In addition to fueling our bodies, food startups, brands, technology, producers, restaurants, and retailers power a multi-trillion dollar industry. The highly active food merger and acquisition (M&A) market may make it appear as if there are fewer companies involved in the space than before. However, the abundance of M&A transactions does not necessarily indicate industry consolidation according to Brian Todd, president of the Food Institute. “I think [the number of companies] has still gone up slightly, mainly with all of the new entities and entrepreneurs that are out there,” Todd shares. A plethora of food startups looking to disrupt the industry are popping up and large food corporations are eagerly searching for innovative businesses to add to their portfolios.
Food technology and innovation are currently top of mind here at SeedInvest because we have a number of food and beverage startups currently fundraising on our site. Here are some of the most exciting recent food startup exits: acquisitions, mergers, public offerings, and deal announcements.
1. Campbell’s buys Snyder’s in its largest acquisition to date:
In December, Campbell Soup announced plans to purchase Snyder’s-Lance, which makes Snyder’s of Hanover pretzels, Cape Cod and Kettle potato chips, and Pop Secret popcorn. This deal is worth almost $5 billion, marking Campbell’s largest purchase ever.
2. Conagra Brands closes deal to buy Pinnacle Foods:
Last month, Conagra Brands announced a deal to buy Pinnacle Foods in a cash-and-stock transaction valued at around $8.1 billion, $10.9 billion with debt. Analysts at RBC Capital Markets suggest that the joining of Conagra and Pinnacle would build the second-largest American frozen food company behind Nestle.
3. Following its 2017 acquisition of Plated, Albertsons plans to sell the startup’s meal kits in hundreds of stores:
Albertsons, which bought the 2012-founded Plated last summer, shared plans in April to add Plated products to hundreds of stores by the end of 2018. The grocer also intends to make Plated meal kits available for same-day Instacart delivery.
4. Kellogg acquires Rxbar for $600 million:
Kellogg made a move to broaden its snack reach with its 2017 purchase of Rxbar, a Chicago-based protein bar company. Since its acquisition, Rxbar has started to expand its products beyond protein bars by launching a nut butter spread. The startup, which was established in 2012, also has plans to sell its products internationally for the first time.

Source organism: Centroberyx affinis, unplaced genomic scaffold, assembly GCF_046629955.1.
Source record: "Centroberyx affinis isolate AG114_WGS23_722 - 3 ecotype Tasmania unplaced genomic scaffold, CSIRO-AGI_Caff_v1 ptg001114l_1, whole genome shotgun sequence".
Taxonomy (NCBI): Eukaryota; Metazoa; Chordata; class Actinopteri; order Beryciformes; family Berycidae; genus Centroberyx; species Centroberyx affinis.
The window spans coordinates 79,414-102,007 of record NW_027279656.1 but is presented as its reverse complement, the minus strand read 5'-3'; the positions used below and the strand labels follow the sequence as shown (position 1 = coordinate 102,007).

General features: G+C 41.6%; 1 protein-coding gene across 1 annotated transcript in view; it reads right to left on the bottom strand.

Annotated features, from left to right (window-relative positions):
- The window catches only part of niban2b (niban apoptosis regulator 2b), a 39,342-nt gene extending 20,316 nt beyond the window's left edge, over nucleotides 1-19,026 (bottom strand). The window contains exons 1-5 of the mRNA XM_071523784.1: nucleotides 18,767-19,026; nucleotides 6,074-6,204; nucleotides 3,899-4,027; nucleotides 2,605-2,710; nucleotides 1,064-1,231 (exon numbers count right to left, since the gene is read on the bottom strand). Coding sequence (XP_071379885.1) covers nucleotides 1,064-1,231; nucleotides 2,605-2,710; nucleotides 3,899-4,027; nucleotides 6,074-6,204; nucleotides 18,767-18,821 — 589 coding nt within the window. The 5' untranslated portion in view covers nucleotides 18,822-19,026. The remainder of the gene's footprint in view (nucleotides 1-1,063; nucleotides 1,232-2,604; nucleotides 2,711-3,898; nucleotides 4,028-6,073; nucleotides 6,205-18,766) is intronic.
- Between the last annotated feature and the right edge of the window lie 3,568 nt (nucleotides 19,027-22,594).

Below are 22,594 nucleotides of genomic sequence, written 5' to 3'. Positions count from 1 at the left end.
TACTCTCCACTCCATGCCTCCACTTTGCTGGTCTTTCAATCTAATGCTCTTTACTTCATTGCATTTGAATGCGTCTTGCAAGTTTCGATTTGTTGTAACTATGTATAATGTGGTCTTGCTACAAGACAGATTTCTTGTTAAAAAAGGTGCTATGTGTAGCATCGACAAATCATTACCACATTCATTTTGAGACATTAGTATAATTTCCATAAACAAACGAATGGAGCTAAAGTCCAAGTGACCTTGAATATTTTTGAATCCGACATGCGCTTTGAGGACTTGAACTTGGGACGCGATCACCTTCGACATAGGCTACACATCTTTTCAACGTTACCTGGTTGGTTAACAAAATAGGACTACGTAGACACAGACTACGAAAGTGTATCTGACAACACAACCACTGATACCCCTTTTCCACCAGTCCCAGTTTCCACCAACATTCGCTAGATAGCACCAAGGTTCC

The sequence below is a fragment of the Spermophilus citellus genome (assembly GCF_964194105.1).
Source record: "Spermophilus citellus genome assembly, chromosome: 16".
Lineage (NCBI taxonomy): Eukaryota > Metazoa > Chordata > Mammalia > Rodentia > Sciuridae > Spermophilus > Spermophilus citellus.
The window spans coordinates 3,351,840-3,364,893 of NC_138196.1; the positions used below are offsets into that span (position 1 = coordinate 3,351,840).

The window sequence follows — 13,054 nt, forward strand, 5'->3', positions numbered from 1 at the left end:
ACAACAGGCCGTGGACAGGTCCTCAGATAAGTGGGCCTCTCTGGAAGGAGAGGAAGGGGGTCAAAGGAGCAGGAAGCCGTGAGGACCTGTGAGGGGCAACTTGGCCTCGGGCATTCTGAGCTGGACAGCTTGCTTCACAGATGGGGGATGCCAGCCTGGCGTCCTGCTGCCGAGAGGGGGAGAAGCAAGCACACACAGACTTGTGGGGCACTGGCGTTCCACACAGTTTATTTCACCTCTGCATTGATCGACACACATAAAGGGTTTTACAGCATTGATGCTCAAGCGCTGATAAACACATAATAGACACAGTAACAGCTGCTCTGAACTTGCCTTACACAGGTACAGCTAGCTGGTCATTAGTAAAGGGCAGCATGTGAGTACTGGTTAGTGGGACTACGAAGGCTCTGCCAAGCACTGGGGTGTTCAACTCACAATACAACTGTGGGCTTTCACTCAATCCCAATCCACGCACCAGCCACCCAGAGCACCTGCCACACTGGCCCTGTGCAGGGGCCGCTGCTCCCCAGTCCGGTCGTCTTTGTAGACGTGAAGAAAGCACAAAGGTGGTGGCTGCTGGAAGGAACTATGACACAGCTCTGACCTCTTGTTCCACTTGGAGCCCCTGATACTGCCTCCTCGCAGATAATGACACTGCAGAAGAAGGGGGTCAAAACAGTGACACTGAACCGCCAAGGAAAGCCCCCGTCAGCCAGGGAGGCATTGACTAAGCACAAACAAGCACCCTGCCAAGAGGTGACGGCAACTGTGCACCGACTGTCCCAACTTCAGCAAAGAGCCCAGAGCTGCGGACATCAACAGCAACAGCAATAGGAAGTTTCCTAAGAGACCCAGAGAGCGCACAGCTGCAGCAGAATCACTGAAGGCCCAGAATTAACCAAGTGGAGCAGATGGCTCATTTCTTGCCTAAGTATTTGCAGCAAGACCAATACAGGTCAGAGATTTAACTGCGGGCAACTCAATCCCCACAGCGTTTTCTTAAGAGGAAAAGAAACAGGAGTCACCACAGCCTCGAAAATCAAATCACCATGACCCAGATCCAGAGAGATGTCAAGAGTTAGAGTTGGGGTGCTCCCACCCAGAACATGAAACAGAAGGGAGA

5. Delivery Hero has a successful public debut:
When the online food delivery service Delivery Hero went public in June 2017, its shares jumped as much as 8% on the first day. The Berlin-based firm, founded in 2011, possesses a market capitalization of 4.7 billion euros ($5.3 billion) following its successful debut on the Frankfurt stock exchange.
6. Hershey purchases Amplify Snack Brands, the maker of SkinnyPop popcorn:
Candy giant Hershey picked up Amplify Snack Brands, which makes SkinnyPop (launched in 2010), for $1.6 billion. This deal is the latest move within Hershey’s strategy to expand beyond the confectionery business; the company purchased Krave, a 2009-founded jerky company, in 2015.
7. HelloFresh IPO helps the company soar above its chief competitor, Blue Apron:
Shares in HelloFresh, founded in 2011, rose as much as 4% on their first day on the stock market last November. The valuation of the German meal-kit delivery company jumped to more than double that of Blue Apron, an American competitor.
8. Unilever goes on a food startup acquisition spree:
The M&A department of the British-Dutch consumer goods company has been busy lately. In the past year and a half alone, Unilever has acquired specialty condiments producer Sir Kensington’s, herbal tea and supplement business Pukka Herbs, natural and organic food company Mae Terra, Starbucks’ Tazo tea brand, and the Romanian ice cream maker Betty Ice.
9. Amazon acquires Whole Foods:
No discussion of food deals would be complete without mention of Amazon’s 2017 decision to buy Whole Foods for $13.7 billion, more than it has spent on all other previous purchases combined. Amazon is betting on physical stores and the food sector by picking up the grocery chain, which kept its name, CEO, and headquarters.
This post was written by Tai Nicolopoulos on September 8, 2018
A Sweet Finish: 9 of the Most Successful Food Startup Exits